Dorothy Pilarski with her mother, Teresa, on her wedding day. Photo courtesy Dorothy Pilarski

Mothers can have it all, and family too

By 
  • May 5, 2021

When Dorothy Pilarski reflects on her life since leaving the corporate world to launch a successful Catholic women’s ministry, she imagines her mother looking down on her giggling from Heaven.

As a teenager Pilarski, who was born in Poland and raised in inner city Toronto in the 1960s and ’70s, felt her staunch Catholic mother, Teresa, was unprogressive and out of touch with the modern, career-driven woman. But since achieving career success — delivering training programs and seminars in Canada and around the world — and then becoming a mother herself, Pilarski has had a change of heart. She came to realize her mother’s lessons of faith, family and being physically and emotionally present for your family are the foundations for healthy children and a healthy society, and those things will never be antiquated — all very good lessons for this Mother’s Day, May 9.

“I thought my mom was just an old-fashioned church lady that really never kind of adjusted to Canada, until I saw that actually her teachings were timeless,” chuckled Pilarski, who with her parents and three siblings came to Canada at age two in the early 1960s. “They weren’t Canadian, they weren’t Polish, they were timeless. (If she was alive today) she would giggle that some of her parenting and mothering theories are alive and well, and that her modern daughter came to see the light.”

“Do you know how much Jesus loves you?” “The world belongs to the courageous,” “There is nothing bad that happens, that good doesn’t come of it,” and “Did you say your morning prayers?” are just some of her mother’s sayings forever etched in Pilarki’s memory.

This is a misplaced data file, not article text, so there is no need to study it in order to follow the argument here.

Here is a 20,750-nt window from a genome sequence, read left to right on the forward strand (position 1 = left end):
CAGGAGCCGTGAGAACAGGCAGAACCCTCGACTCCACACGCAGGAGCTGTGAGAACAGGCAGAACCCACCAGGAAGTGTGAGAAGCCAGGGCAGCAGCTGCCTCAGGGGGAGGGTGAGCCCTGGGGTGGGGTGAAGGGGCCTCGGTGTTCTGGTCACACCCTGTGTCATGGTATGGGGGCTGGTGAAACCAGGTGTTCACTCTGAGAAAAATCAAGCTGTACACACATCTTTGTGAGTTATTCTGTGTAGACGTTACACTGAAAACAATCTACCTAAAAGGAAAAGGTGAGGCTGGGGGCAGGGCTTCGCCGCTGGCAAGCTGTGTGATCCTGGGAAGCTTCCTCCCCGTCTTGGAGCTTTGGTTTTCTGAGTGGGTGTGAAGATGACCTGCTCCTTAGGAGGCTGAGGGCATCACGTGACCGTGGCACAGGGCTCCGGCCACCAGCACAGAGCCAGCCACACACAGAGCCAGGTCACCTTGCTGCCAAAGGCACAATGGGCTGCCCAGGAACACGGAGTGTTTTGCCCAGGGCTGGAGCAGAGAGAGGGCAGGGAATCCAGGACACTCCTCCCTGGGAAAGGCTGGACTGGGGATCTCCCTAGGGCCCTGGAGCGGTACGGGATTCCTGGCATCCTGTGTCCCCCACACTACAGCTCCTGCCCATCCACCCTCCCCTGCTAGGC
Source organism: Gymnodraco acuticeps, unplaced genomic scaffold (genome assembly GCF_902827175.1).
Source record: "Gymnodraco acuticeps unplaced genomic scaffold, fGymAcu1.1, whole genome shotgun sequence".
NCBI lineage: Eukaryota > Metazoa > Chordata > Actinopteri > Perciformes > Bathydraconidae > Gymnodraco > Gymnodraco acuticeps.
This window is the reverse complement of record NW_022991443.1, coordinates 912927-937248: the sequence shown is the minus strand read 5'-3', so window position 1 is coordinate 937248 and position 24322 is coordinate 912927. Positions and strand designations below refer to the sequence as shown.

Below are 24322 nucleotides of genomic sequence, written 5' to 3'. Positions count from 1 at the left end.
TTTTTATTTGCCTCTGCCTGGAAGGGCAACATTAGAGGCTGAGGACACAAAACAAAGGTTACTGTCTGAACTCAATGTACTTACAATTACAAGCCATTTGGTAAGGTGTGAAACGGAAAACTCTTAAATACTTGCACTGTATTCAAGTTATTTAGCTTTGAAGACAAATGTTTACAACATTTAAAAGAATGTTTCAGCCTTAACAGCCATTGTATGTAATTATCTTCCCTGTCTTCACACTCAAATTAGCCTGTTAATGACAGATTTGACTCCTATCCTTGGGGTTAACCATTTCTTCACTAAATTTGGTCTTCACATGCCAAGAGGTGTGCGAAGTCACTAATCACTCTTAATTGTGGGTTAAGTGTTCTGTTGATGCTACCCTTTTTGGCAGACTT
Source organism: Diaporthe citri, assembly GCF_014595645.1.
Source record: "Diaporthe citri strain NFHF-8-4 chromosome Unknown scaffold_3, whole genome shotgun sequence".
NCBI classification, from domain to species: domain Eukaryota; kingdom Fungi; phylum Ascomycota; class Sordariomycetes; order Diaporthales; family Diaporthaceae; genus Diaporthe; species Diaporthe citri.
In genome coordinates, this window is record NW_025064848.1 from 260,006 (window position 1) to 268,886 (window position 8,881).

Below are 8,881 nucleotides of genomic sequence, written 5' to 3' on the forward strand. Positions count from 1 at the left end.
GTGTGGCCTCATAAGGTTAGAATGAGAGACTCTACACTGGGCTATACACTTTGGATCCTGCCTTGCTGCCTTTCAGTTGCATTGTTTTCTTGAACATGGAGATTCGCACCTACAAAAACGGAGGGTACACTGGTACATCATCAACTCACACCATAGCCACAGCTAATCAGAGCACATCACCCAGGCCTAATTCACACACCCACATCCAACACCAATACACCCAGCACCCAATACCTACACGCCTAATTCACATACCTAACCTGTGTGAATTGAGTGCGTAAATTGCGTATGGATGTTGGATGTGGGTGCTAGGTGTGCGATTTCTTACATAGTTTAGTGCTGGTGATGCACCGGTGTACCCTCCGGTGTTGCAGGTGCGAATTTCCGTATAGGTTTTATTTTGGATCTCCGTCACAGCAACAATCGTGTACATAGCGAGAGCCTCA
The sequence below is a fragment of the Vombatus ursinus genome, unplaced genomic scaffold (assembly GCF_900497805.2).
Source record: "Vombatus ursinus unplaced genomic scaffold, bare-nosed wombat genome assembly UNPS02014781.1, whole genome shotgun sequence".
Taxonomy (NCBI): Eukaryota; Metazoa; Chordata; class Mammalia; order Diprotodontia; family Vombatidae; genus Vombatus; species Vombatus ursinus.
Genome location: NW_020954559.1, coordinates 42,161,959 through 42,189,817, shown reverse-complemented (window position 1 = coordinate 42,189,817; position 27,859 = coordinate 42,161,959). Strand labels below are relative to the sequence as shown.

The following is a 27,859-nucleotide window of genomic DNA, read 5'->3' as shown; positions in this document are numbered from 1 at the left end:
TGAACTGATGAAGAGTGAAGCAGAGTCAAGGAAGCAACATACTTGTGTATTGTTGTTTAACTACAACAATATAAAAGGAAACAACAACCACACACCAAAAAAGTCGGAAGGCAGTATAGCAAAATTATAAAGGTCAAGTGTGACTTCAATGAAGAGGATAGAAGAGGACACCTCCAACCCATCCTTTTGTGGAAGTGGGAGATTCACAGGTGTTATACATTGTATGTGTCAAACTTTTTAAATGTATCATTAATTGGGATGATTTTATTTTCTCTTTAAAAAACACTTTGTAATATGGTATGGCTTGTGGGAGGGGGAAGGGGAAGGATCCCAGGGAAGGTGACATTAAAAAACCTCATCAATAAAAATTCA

Pilarski launched her Catholic Mom’s Group in 1999 and it has grown throughout the Archdiocese of Toronto and is reaching Catholic mothers as far away as Canada’s Arctic region.

Her starter kit offers everything leaders need to run a mother’s group, including Catholic curriculum, promotional materials and other resources. The pandemic, Pilarski says, has been a hidden blessing for her ministry as programming and resources have expanded virtually and are available online to anyone.

The foundation of Pilarski’s ministry is the strong Catholic faith and motherly intuition that informed her own mother’s parenting style.

At 13 years old, Teresa was pulled from the rubble by Marian priests when her house was bombed during the Second World War. She watched her mother — Pilarski’s grandmother — hold up a crucifix in the sky and pray out loud as the Germans dropped bombs on Warsaw. It was that strength of faith and resilience that carried her through the ups and downs of parenting and life as an immigrant family in Toronto. Teresa died in 2013.

Pilarski encourages mothers to prioritize faith in their families and lean into what she calls the “deposit of grace” God gives parents for each of their children and instilling in them a strong sense of identity.

With women today juggling so much working both inside and outside the home, Pilarski says there is likely more pressure than on any other generation. With the pressure to “do it all” — hold down a career coupled with managing children’s busy extracurricular schedules and household duties — something is usually sacrificed, and often it’s the family’s commitment to faith.

Having struggled herself with workaholism, Pilarski has deep compassion for mothers and families today and the added stress of needing two household incomes. 

“What has happened is that women have become so incredibly busy that they don’t have time even to breathe, never mind passing down sacred truths,” said Pilarski, mother to two adult children. “It’s very scary because women have an innate desire to please and to serve others so now they’ve poured themselves into their work. Some women lose themselves in their giving and they don’t know how to apply the break when they have their own children.”

This is compounded with living in a materialistic society where many families believe they need more than what is necessary to raise happy and healthy children. Pilarski grew up in a family of very modest means but says she didn’t realize it because her mother always made sure the home was rich in care, attention and love.

Pilarski says the women’s movement of the 1960s caused her to believe that the things her mother prioritized, praying the rosary, family meals and keeping a home, did not have any value. Today it was those very things that helped her to develop the strong sense of faith and personal identity that has made her the woman she is today.

“I really felt the shelter of my mother’s mantle,” said Pilarski. “I always say my mother didn’t need the feminist movement — she had the Holy Spirit.”

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